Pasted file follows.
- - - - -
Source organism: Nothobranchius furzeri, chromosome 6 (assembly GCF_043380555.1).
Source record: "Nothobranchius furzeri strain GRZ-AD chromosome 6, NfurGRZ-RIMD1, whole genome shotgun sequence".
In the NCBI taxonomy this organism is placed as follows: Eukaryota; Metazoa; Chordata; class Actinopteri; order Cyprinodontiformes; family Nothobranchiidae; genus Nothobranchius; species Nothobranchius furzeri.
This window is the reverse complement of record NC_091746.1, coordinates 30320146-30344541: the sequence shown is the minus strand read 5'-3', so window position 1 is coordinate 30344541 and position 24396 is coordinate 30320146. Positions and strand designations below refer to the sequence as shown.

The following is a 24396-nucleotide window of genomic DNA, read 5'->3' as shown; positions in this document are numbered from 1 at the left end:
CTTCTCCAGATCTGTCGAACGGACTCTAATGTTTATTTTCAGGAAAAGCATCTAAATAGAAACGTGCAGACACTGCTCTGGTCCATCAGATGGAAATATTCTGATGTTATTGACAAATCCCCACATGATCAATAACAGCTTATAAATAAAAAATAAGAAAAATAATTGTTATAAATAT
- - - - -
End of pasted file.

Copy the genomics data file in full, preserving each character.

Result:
Source organism: Nothobranchius furzeri, chromosome 6 (assembly GCF_043380555.1).
Source record: "Nothobranchius furzeri strain GRZ-AD chromosome 6, NfurGRZ-RIMD1, whole genome shotgun sequence".
In the NCBI taxonomy this organism is placed as follows: Eukaryota; Metazoa; Chordata; class Actinopteri; order Cyprinodontiformes; family Nothobranchiidae; genus Nothobranchius; species Nothobranchius furzeri.
This window is the reverse complement of record NC_091746.1, coordinates 30320146-30344541: the sequence shown is the minus strand read 5'-3', so window position 1 is coordinate 30344541 and position 24396 is coordinate 30320146. Positions and strand designations below refer to the sequence as shown.

The following is a 24396-nucleotide window of genomic DNA, read 5'->3' as shown; positions in this document are numbered from 1 at the left end:
CTTCTCCAGATCTGTCGAACGGACTCTAATGTTTATTTTCAGGAAAAGCATCTAAATAGAAACGTGCAGACACTGCTCTGGTCCATCAGATGGAAATATTCTGATGTTATTGACAAATCCCCACATGATCAATAACAGCTTATAAATAAAAAATAAGAAAAATAATTGTTATAAATAT